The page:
The collection of lingerie and loungewear pieces are offered in three age groups from baby to early teen. But it’s not the products that are the problem — even rich toddlers need underwear, although I don’t know many 7-year-olds who own loungewear — it’s the marketing behind it.
JAL uses campaign imagery for the youth and teen collection that features coiffed and made-up young models in flirty, revealing poses that make them look like Lara Stone wannabes. Even the baby line, which is mostly a bunch of colorful onesies, uses this charming image:
What bothers us most about all this isn’t just the use of hypersexualized child models, but how cynically and intentionally provocative it all is. This is a French label, selling to a European market, and we all know Europeans have more liberal attitudes toward sexuality. Jours Après Lunes exploits that laissez faire tolerance and, like French Vogue, even challenges its proudly open-minded target market to accept this latest attempt to push the boundaries of what is consider acceptable.
Some people will consider this bold, daring, even artistic. But it’s not; it’s just exploitation. You don’t have to be a prude to find this appalling, you just have to care about kids.
Below are some more images from the Jours Après Lunes debut set; we debated whether to publish them, but eventually decided that readers should see what this is all about and make up their own minds. You can also do a Google search for “French Vogue child photos” and you’ll find plenty of other viewpoints on the subject.
With America’s nail-biting debt crisis playing on TV screens around the clock this week, the last place you might expect to feel the fiscal pinch is at a lingerie exhibition.
But the semi-annual Curve Expo trade show in New York City offered a revealing glimpse into the nation’s downshifting economy — and the opportunities it creates for foreign competitors.
It was in many ways the most successful Curve exhibition yet, with 315 brands on display (a 30% jump from the winter show), more than 3,000 U.S. retail buyers attending, and a bright new contingent of swimwear labels that added a blaze of color to the show.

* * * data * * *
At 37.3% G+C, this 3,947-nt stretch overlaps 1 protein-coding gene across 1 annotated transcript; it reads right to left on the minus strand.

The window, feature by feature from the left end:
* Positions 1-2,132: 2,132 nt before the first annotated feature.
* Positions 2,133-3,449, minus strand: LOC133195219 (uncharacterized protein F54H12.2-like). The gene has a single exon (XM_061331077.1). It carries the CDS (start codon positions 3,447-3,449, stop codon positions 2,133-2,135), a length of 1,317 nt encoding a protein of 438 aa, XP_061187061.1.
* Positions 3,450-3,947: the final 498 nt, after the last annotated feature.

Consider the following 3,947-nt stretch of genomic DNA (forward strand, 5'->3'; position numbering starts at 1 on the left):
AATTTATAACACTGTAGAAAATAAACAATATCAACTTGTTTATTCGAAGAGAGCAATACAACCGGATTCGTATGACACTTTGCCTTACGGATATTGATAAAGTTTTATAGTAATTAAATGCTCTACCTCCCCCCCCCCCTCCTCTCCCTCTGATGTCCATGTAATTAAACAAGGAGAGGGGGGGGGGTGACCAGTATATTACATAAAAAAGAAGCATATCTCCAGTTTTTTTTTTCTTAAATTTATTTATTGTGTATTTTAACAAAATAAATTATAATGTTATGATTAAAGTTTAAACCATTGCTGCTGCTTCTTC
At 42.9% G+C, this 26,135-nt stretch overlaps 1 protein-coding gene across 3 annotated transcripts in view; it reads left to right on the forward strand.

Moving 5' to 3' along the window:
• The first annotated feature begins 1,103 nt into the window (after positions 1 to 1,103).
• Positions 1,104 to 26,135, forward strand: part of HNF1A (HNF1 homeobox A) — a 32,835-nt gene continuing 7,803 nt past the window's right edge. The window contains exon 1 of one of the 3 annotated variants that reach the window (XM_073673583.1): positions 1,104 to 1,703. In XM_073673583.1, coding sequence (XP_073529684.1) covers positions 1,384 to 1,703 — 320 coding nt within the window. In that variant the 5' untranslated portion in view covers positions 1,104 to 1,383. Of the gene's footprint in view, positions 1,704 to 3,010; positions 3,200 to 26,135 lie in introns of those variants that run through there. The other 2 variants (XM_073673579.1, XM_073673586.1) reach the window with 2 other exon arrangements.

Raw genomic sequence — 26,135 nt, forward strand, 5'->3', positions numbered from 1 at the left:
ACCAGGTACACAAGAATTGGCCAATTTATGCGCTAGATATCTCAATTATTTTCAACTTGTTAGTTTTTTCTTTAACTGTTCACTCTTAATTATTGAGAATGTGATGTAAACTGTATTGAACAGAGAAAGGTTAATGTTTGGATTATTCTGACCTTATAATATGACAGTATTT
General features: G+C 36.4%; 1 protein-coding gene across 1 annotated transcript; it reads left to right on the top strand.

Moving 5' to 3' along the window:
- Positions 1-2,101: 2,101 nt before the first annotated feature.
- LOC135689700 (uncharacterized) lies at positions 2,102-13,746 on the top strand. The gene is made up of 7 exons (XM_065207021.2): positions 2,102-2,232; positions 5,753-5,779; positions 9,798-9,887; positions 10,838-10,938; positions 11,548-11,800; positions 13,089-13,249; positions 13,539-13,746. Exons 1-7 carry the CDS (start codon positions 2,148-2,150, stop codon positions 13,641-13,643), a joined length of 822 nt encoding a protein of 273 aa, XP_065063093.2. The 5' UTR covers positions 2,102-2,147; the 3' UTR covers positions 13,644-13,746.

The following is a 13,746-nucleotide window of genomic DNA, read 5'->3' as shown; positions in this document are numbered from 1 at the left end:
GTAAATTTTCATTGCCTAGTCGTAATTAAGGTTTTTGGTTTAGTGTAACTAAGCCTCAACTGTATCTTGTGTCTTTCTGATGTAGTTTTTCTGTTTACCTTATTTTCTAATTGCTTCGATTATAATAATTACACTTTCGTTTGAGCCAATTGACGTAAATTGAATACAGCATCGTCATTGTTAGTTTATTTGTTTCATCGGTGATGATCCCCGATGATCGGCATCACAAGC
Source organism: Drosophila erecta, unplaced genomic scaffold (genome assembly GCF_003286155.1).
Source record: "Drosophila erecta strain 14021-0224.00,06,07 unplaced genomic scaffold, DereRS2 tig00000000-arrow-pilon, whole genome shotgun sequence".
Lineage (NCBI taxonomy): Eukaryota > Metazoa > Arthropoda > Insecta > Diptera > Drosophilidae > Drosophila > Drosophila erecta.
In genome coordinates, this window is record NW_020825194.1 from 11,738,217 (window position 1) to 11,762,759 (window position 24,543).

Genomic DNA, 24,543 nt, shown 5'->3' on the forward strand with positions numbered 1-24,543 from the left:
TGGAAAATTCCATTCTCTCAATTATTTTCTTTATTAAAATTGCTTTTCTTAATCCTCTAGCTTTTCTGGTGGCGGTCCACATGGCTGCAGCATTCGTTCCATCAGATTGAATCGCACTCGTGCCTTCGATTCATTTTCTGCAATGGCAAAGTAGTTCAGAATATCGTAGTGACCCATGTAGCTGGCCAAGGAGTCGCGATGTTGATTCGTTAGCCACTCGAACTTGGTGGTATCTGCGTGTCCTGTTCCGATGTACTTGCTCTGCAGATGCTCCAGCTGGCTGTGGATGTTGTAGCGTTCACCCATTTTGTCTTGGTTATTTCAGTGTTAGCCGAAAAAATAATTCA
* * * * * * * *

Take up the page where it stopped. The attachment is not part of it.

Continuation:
A lot of the business conducted, however, will see Yankee dollars headed offshore to dozens of foreign lingerie and swim brands that are now clamoring to enter or expand operations in the U.S. market.
The three-day Curve show was awash in foreign labels, many of them taking their first shot at finding U.S. retail channels. But why the sudden interest now — with America still in the grip of a recession? Primarily, the U.S. dollar’s two-year slide on foreign currency markets has boosted the value of almost everyone else’s currency and lowered barriers for fashion brands looking to expand stateside.
“We’ve been talking to a lot of them for years,” said Laurence Teinturier, vice-president of Curve, “but many of these brands simply were not ready until now.”
No one was more eager to make new friends than latin countries like Colombia, which benefits from a free-trade agreement with the U.S. For the first time, the industry group ProExport Colombia subsidized costs for 14 Colombian labels to attend Curve and show off their colorful and creative swim and lingerie looks.
“It is going to take some more time, but we did get some orders — and the media likes us,” said Chechy Benedetti, whose Cartagena label Pitahaya creates dramatic swimwear prints based on traditional designs of indigenous tribes.
And Colombia was just one of many countries with a strong presence at Curve. The marketing collective Lingerie Francaise brought a record 22 premium French labels to the show, while multiple brands from Brazil, Australia, Canada, Great Britain and even Poland were on hand.
If all this sounds a bit ominous for U.S. manufacturers and designers, there were also plenty of upbeat signals. The show featured numerous product innovations — which is always a dependable sign of a healthy and growing marketplace.
New sportswear label Red Daisy debuted a line of running gear with a built-in charm that reminds women to do breast self-exams, Veronica Brett unveiled a sensational collection of swimwear for breast cancer survivors,